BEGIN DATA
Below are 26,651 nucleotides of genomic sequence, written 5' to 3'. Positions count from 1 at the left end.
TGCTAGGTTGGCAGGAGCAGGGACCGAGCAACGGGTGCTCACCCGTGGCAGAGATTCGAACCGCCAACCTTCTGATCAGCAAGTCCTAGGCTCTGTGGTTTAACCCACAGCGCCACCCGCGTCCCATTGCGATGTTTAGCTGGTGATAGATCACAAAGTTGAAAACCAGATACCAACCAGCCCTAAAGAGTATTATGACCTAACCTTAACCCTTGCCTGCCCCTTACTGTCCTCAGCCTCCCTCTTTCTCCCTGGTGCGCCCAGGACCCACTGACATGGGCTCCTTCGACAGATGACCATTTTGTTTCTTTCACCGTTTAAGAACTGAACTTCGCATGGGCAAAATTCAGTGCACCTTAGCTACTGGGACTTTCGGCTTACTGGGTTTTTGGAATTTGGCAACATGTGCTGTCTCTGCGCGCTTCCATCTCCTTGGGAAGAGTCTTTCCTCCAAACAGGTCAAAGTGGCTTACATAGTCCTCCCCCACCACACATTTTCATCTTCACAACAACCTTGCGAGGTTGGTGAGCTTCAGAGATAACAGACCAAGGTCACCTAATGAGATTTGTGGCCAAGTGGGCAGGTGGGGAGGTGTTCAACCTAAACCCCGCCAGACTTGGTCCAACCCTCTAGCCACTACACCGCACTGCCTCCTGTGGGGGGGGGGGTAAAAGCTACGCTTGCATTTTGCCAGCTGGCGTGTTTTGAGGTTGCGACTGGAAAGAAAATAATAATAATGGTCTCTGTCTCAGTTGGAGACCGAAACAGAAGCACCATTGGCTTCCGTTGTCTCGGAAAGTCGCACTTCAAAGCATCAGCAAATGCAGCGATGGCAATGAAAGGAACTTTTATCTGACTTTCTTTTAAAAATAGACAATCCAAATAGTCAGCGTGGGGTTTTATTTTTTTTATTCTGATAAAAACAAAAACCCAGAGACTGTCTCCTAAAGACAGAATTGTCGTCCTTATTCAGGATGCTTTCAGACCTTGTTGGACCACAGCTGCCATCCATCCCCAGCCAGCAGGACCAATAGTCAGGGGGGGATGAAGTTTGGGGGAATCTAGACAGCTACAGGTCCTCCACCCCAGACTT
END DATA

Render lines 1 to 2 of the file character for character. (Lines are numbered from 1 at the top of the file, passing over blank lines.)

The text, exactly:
Below are 26,651 nucleotides of genomic sequence, written 5' to 3'. Positions count from 1 at the left end.
TGCTAGGTTGGCAGGAGCAGGGACCGAGCAACGGGTGCTCACCCGTGGCAGAGATTCGAACCGCCAACCTTCTGATCAGCAAGTCCTAGGCTCTGTGGTTTAACCCACAGCGCCACCCGCGTCCCATTGCGATGTTTAGCTGGTGATAGATCACAAAGTTGAAAACCAGATACCAACCAGCCCTAAAGAGTATTATGACCTAACCTTAACCCTTGCCTGCCCCTTACTGTCCTCAGCCTCCCTCTTTCTCCCTGGTGCGCCCAGGACCCACTGACATGGGCTCCTTCGACAGATGACCATTTTGTTTCTTTCACCGTTTAAGAACTGAACTTCGCATGGGCAAAATTCAGTGCACCTTAGCTACTGGGACTTTCGGCTTACTGGGTTTTTGGAATTTGGCAACATGTGCTGTCTCTGCGCGCTTCCATCTCCTTGGGAAGAGTCTTTCCTCCAAACAGGTCAAAGTGGCTTACATAGTCCTCCCCCACCACACATTTTCATCTTCACAACAACCTTGCGAGGTTGGTGAGCTTCAGAGATAACAGACCAAGGTCACCTAATGAGATTTGTGGCCAAGTGGGCAGGTGGGGAGGTGTTCAACCTAAACCCCGCCAGACTTGGTCCAACCCTCTAGCCACTACACCGCACTGCCTCCTGTGGGGGGGGGGGTAAAAGCTACGCTTGCATTTTGCCAGCTGGCGTGTTTTGAGGTTGCGACTGGAAAGAAAATAATAATAATGGTCTCTGTCTCAGTTGGAGACCGAAACAGAAGCACCATTGGCTTCCGTTGTCTCGGAAAGTCGCACTTCAAAGCATCAGCAAATGCAGCGATGGCAATGAAAGGAACTTTTATCTGACTTTCTTTTAAAAATAGACAATCCAAATAGTCAGCGTGGGGTTTTATTTTTTTTATTCTGATAAAAACAAAAACCCAGAGACTGTCTCCTAAAGACAGAATTGTCGTCCTTATTCAGGATGCTTTCAGACCTTGTTGGACCACAGCTGCCATCCATCCCCAGCCAGCAGGACCAATAGTCAGGGGGGGATGAAGTTTGGGGGAATCTAGACAGCTACAGGTCCTCCACCCCAGACTT